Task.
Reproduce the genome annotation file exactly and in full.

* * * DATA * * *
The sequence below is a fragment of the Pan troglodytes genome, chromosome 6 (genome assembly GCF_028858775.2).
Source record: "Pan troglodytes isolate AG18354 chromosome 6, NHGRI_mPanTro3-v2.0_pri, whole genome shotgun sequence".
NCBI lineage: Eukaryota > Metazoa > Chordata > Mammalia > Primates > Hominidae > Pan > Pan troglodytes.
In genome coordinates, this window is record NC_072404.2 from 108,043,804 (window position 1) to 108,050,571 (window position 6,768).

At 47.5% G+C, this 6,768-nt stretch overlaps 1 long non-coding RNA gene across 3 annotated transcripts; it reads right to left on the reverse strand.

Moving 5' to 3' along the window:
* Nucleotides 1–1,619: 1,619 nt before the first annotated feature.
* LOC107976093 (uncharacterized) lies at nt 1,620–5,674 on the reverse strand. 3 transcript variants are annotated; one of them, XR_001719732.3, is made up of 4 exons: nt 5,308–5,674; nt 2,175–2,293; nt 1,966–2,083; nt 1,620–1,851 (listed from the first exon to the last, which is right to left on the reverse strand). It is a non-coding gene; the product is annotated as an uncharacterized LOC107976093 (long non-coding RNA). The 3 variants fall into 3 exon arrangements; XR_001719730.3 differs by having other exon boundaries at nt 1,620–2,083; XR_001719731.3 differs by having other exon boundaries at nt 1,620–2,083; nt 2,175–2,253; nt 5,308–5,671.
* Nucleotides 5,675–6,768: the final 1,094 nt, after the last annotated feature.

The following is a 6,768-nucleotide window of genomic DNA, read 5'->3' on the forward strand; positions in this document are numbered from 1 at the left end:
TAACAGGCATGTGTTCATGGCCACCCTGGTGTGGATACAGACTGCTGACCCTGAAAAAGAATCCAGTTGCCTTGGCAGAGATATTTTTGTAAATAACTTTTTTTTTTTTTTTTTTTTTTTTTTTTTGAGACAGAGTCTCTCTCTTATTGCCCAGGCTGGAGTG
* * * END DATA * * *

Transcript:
The sequence below is a fragment of the Pan troglodytes genome, chromosome 6 (genome assembly GCF_028858775.2).
Source record: "Pan troglodytes isolate AG18354 chromosome 6, NHGRI_mPanTro3-v2.0_pri, whole genome shotgun sequence".
NCBI lineage: Eukaryota > Metazoa > Chordata > Mammalia > Primates > Hominidae > Pan > Pan troglodytes.
In genome coordinates, this window is record NC_072404.2 from 108,043,804 (window position 1) to 108,050,571 (window position 6,768).

At 47.5% G+C, this 6,768-nt stretch overlaps 1 long non-coding RNA gene across 3 annotated transcripts; it reads right to left on the reverse strand.

Moving 5' to 3' along the window:
* Nucleotides 1–1,619: 1,619 nt before the first annotated feature.
* LOC107976093 (uncharacterized) lies at nt 1,620–5,674 on the reverse strand. 3 transcript variants are annotated; one of them, XR_001719732.3, is made up of 4 exons: nt 5,308–5,674; nt 2,175–2,293; nt 1,966–2,083; nt 1,620–1,851 (listed from the first exon to the last, which is right to left on the reverse strand). It is a non-coding gene; the product is annotated as an uncharacterized LOC107976093 (long non-coding RNA). The 3 variants fall into 3 exon arrangements; XR_001719730.3 differs by having other exon boundaries at nt 1,620–2,083; XR_001719731.3 differs by having other exon boundaries at nt 1,620–2,083; nt 2,175–2,253; nt 5,308–5,671.
* Nucleotides 5,675–6,768: the final 1,094 nt, after the last annotated feature.

The following is a 6,768-nucleotide window of genomic DNA, read 5'->3' on the forward strand; positions in this document are numbered from 1 at the left end:
TAACAGGCATGTGTTCATGGCCACCCTGGTGTGGATACAGACTGCTGACCCTGAAAAAGAATCCAGTTGCCTTGGCAGAGATATTTTTGTAAATAACTTTTTTTTTTTTTTTTTTTTTTTTTTTTTGAGACAGAGTCTCTCTCTTATTGCCCAGGCTGGAGTG